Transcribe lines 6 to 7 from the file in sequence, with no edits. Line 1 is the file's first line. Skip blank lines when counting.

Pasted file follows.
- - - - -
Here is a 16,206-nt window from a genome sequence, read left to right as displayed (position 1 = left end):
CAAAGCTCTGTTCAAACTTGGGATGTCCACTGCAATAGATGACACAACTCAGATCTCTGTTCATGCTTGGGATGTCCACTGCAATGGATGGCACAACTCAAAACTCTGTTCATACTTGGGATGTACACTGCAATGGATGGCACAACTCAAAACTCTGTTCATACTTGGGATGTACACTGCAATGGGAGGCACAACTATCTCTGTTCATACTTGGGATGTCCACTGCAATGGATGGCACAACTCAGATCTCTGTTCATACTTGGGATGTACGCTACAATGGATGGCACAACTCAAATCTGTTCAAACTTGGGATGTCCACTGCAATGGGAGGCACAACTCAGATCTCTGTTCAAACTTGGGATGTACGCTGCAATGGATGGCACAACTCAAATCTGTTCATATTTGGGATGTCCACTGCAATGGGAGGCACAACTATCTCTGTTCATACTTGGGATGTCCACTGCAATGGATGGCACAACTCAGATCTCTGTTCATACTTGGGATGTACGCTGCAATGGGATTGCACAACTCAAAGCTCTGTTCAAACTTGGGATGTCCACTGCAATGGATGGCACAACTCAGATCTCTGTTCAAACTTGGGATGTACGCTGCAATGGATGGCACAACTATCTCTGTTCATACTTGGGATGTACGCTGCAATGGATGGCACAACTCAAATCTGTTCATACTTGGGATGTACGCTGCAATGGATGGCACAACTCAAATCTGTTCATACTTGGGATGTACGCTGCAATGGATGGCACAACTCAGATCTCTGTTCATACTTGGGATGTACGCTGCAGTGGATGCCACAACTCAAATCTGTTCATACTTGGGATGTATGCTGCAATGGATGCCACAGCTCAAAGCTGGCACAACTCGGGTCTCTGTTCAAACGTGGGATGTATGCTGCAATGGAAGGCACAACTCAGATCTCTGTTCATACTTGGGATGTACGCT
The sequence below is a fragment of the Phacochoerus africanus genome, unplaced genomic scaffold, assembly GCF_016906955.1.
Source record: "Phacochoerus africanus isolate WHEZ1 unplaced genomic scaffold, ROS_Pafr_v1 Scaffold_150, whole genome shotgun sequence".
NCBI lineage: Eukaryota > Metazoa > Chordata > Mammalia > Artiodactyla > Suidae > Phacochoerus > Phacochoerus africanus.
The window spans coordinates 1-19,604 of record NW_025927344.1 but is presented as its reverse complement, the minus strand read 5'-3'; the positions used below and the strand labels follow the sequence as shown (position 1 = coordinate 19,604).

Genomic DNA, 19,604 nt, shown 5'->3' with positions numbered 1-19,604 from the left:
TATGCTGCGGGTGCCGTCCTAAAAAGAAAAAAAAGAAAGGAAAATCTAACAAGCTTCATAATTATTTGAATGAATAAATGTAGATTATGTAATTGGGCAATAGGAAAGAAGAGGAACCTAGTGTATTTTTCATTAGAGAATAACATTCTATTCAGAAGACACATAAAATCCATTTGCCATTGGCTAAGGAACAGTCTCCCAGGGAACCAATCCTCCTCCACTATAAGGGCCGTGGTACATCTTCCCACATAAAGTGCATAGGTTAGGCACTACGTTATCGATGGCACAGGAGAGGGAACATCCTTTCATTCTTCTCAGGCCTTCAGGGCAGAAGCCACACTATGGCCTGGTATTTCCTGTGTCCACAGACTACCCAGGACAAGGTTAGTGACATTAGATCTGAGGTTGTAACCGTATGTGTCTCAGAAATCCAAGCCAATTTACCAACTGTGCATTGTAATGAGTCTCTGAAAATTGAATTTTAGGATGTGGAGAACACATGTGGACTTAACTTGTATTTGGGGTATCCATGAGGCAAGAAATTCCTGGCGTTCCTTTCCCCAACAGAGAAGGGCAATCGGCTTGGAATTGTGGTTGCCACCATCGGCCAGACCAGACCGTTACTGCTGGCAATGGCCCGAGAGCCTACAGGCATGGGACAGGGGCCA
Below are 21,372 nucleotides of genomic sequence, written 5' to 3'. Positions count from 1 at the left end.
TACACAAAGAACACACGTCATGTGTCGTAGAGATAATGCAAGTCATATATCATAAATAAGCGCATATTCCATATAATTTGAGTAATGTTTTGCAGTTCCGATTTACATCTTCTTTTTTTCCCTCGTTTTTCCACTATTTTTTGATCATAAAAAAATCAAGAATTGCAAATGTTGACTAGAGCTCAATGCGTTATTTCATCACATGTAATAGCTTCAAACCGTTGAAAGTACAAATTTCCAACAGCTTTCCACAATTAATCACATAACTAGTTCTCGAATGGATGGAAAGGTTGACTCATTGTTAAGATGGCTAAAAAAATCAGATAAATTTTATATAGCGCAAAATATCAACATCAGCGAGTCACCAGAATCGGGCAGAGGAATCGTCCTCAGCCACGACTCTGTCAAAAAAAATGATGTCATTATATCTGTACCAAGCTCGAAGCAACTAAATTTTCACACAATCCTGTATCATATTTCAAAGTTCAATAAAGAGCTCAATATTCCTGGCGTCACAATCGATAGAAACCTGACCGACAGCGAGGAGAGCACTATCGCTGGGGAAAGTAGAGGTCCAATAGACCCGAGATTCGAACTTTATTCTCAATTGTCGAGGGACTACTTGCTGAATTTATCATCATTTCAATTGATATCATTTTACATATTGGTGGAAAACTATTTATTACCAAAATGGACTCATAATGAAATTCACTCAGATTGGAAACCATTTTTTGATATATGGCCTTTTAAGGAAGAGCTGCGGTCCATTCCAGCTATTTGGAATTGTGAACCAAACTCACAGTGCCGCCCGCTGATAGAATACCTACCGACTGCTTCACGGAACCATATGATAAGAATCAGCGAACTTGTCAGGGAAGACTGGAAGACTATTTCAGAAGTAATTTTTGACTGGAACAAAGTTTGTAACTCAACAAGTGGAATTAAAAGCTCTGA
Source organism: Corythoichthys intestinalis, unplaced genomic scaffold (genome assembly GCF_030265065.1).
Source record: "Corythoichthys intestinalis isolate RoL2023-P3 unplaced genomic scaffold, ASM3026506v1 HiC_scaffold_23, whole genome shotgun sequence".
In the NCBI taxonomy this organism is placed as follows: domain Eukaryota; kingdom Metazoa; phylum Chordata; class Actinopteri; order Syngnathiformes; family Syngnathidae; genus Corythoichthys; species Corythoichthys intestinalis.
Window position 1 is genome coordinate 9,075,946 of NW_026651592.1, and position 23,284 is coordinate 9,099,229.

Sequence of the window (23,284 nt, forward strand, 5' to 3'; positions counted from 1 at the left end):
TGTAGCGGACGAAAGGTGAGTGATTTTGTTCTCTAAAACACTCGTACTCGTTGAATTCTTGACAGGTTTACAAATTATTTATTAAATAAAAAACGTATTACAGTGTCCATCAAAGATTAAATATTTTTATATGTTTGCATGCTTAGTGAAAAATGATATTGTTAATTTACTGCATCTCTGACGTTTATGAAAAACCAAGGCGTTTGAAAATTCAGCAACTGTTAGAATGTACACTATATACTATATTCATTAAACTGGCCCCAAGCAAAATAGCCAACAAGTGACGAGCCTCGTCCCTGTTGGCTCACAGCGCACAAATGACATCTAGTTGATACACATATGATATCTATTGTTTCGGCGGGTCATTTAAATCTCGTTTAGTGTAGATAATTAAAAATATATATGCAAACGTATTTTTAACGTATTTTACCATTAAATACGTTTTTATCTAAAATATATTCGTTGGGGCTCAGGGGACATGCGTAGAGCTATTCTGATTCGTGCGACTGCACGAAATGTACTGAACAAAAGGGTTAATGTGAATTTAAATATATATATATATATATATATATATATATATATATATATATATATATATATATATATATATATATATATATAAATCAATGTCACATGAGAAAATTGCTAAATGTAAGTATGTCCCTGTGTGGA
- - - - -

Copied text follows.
The window spans coordinates 1-19,604 of record NW_025927344.1 but is presented as its reverse complement, the minus strand read 5'-3'; the positions used below and the strand labels follow the sequence as shown (position 1 = coordinate 19,604).

Genomic DNA, 19,604 nt, shown 5'->3' with positions numbered 1-19,604 from the left: